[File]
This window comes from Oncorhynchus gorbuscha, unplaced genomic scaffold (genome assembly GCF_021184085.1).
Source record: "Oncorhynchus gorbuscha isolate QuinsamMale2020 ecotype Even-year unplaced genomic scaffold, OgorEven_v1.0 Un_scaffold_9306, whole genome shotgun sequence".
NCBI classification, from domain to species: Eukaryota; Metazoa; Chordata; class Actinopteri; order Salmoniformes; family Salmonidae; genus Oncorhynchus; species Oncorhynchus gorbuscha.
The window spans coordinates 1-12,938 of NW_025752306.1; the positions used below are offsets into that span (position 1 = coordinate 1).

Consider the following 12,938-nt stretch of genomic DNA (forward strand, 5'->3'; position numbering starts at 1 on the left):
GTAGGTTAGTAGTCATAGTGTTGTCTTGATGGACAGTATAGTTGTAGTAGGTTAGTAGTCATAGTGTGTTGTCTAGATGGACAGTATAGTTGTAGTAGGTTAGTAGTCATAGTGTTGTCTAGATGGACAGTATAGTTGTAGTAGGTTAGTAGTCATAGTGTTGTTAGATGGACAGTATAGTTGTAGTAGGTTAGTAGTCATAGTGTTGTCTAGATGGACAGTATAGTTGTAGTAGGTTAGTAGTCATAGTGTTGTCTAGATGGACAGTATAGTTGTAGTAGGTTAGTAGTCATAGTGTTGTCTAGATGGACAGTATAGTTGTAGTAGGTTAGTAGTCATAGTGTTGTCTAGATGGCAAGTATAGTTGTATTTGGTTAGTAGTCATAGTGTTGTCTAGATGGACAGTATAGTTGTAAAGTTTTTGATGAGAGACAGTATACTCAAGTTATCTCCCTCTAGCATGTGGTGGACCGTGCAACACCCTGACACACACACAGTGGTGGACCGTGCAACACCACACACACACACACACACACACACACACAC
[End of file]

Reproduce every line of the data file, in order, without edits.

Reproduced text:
This window comes from Oncorhynchus gorbuscha, unplaced genomic scaffold (genome assembly GCF_021184085.1).
Source record: "Oncorhynchus gorbuscha isolate QuinsamMale2020 ecotype Even-year unplaced genomic scaffold, OgorEven_v1.0 Un_scaffold_9306, whole genome shotgun sequence".
NCBI classification, from domain to species: Eukaryota; Metazoa; Chordata; class Actinopteri; order Salmoniformes; family Salmonidae; genus Oncorhynchus; species Oncorhynchus gorbuscha.
The window spans coordinates 1-12,938 of NW_025752306.1; the positions used below are offsets into that span (position 1 = coordinate 1).

Consider the following 12,938-nt stretch of genomic DNA (forward strand, 5'->3'; position numbering starts at 1 on the left):
GTAGGTTAGTAGTCATAGTGTTGTCTTGATGGACAGTATAGTTGTAGTAGGTTAGTAGTCATAGTGTGTTGTCTAGATGGACAGTATAGTTGTAGTAGGTTAGTAGTCATAGTGTTGTCTAGATGGACAGTATAGTTGTAGTAGGTTAGTAGTCATAGTGTTGTTAGATGGACAGTATAGTTGTAGTAGGTTAGTAGTCATAGTGTTGTCTAGATGGACAGTATAGTTGTAGTAGGTTAGTAGTCATAGTGTTGTCTAGATGGACAGTATAGTTGTAGTAGGTTAGTAGTCATAGTGTTGTCTAGATGGACAGTATAGTTGTAGTAGGTTAGTAGTCATAGTGTTGTCTAGATGGCAAGTATAGTTGTATTTGGTTAGTAGTCATAGTGTTGTCTAGATGGACAGTATAGTTGTAAAGTTTTTGATGAGAGACAGTATACTCAAGTTATCTCCCTCTAGCATGTGGTGGACCGTGCAACACCCTGACACACACACAGTGGTGGACCGTGCAACACCACACACACACACACACACACACACACACAC